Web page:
2013 BUDGET: Highlights and quotes

Published:  21 March, 2013

The government has unveiled a raft of measures to boost infrastructure, support the housing market and cut the deficit in its Budget, announced 20 April.

The Help to Buy scheme will replace the existing FirstBuy scheme but, unlike FirstBuy, funding will be made available to all homeowners purchasing newbuild homes up to the value of £600,000, instead of solely first-time buyers.

Help to Buy will enable purchasers to put down a 5% deposit, and then take out a shared equity loan of up to 20% of the cost of the property. The loan will be interest free for five years, and paid back on the sale of the property.

The Chancellor also committed an extra £225 million of funding to plans to build 15,000 more affordable homes in England by 2015, a move which is hoped will bring a much-needed boost to the wider construction sector.

The industry has given a mixed reaction to the Budget, though most have welcomed the additional investment.

Dr Diana Montgomery, chief executive of the Construction Products Asssociation, described the new Help to Buy programme as a potential game-changer. "We are encouraged that government has combined these plans with a catalyst for potential home buyers in the form of the new 'Help to Buy' programme. Nevertheless, last year we built only half of the number of homes we need, and the downward revision in economic growth only reinforces the need for these measures to boost construction and the economy."

National House-Building Council (NHBC) chief executive Mike Quinton said: "We warmly welcome the expansion of measures for people who want to buy their own homes. This will help boost the housing market and provide vital support for the construction industry. Builders up and down the country have been working hard to build high-quality homes while operating in tough economic times. Housebuilding fell 9% in 2012 compared to the previous year. It is therefore great news that housing has been the centrepiece of this Budget. This is a positive step for homebuilders and homeowners."

The Help to Buy Scheme in particular was described as a "bold, but desperate" move by Richard Threlfall, KPMG's head of infrastructure, building and construction, who added that the Chancellor had thrown the UK's "beleagured" construction industry a new lifeline. "Ultimately, the construction industry and all trades that support construction of new houses in the UK will benefit from the new scheme."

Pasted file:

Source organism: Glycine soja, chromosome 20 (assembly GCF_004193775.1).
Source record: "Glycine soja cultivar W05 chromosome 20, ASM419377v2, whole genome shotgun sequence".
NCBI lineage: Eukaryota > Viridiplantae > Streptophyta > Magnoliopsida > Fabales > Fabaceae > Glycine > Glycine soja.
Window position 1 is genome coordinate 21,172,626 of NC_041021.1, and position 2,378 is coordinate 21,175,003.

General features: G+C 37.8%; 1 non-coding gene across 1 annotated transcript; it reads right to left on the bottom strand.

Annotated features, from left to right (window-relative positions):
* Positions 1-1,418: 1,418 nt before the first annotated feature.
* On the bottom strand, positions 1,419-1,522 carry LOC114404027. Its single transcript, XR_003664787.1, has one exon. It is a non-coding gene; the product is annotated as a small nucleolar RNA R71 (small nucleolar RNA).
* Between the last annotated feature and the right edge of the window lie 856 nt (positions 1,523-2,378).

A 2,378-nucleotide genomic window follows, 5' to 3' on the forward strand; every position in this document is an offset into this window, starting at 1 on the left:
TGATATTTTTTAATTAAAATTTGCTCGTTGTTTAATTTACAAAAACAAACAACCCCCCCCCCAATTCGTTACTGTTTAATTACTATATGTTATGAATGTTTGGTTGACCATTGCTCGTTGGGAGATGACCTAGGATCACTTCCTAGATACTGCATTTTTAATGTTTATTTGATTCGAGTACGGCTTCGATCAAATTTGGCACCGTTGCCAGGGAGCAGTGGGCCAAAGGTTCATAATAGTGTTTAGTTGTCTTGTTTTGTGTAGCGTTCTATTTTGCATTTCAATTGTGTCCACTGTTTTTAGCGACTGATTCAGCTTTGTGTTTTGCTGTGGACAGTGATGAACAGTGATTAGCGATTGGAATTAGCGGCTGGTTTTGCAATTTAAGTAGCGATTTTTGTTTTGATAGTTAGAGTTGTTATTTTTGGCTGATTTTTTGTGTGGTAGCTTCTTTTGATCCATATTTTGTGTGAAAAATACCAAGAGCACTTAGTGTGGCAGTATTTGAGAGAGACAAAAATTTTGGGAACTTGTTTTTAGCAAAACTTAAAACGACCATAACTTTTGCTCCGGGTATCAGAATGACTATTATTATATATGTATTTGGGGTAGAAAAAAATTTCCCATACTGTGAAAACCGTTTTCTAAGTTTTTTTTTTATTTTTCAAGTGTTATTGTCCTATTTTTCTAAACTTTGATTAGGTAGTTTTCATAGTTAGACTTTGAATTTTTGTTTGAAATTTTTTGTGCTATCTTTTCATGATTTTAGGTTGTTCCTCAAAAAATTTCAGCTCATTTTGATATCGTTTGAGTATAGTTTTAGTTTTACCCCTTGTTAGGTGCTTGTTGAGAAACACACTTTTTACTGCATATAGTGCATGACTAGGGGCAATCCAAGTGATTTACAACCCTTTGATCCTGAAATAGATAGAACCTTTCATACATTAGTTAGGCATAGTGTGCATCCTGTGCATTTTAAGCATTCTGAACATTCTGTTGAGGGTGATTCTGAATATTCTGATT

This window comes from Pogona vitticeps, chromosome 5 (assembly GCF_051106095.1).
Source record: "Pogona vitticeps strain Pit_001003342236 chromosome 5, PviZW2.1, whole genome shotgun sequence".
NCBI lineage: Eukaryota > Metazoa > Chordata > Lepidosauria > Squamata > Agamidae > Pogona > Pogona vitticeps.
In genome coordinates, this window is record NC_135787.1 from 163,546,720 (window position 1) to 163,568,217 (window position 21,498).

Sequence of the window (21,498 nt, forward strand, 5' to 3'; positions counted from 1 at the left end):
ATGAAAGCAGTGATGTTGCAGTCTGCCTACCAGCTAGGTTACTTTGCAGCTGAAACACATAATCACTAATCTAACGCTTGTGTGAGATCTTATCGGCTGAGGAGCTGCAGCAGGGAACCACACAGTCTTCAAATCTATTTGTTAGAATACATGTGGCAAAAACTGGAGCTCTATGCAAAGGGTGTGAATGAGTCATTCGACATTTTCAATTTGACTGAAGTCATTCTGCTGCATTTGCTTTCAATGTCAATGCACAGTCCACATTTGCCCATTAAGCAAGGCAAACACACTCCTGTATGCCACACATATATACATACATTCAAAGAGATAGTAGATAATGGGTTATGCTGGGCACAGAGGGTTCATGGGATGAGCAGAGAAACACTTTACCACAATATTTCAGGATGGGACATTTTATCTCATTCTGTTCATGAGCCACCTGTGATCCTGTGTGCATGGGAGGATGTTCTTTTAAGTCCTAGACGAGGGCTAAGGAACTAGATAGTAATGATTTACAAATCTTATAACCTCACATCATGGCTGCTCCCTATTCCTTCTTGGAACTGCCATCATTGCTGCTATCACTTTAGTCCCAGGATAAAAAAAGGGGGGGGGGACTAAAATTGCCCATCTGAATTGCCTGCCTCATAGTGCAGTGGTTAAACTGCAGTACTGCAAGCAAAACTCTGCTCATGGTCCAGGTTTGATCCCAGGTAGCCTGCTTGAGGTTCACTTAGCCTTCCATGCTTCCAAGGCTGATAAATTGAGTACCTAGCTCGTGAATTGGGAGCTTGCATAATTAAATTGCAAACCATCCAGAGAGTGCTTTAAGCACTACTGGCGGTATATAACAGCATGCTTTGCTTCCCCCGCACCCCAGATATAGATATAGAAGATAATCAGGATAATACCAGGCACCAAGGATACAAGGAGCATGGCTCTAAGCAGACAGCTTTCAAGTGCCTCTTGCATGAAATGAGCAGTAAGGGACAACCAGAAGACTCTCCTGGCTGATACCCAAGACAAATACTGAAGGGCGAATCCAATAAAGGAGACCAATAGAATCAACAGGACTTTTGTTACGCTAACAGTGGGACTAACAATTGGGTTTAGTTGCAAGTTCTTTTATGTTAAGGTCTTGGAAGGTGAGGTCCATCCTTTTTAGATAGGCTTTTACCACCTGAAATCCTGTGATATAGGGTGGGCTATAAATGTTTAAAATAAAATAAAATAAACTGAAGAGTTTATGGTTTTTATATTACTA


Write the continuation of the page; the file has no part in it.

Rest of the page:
Brian Berry, chief executive of the Federation of Master Builders (FMB), expressed concern that the new scheme would be too complex to make a real difference. "Britain's SME builders are in need of relief after years of shrinking workloads and rising costs. More than three-quarters of our members recently told us that the most important thing the government could do to revitalise the home repair, maintenance and energy-efficiency markets would be to cut VAT. This would also provide a level playing field when competing with builders who choose to avoid charging VAT.

"If Ministers want an industry-wide boost to jobs and growth while delivering desperately-needed new homes and meeting energy-efficiency targets, we need bolder measures such as cutting VAT on domestic repair and maintenance work, and reducing the regulatory burden which discourages so many small developers from even contemplating building new homes."

Berry's comment was also echoed by Michael Levack, executive director of the Scottish Building Federation, who repeated his previous calls for a targeted VAT cut on building repairs, maintenance and home improvements. This, he said, would provide a much-needed boost to smaller construction firms. "The Chancellor has ignored the plight of legitimate building companies that struggle to compete against the ‘cash-in-hand’ cowboys that are the parasites of our industry, he warned. What is more, he has missed a golden opportunity to stimulate investment in initiatives to make our built environment greener and more energy efficient.

The Chancellor also re-affirmed the government’s plans for all newly-built homes to be zero carbon by 2016. Tim Pollard, Plumb Center’s head of sustainability, said: “It's great the government is recognising the importance of switching to a sustainable economy, and we're excited with the plans for zero carbon homes. With energy bills on the rise and many in the UK suffering from fuel poverty, something has to be done."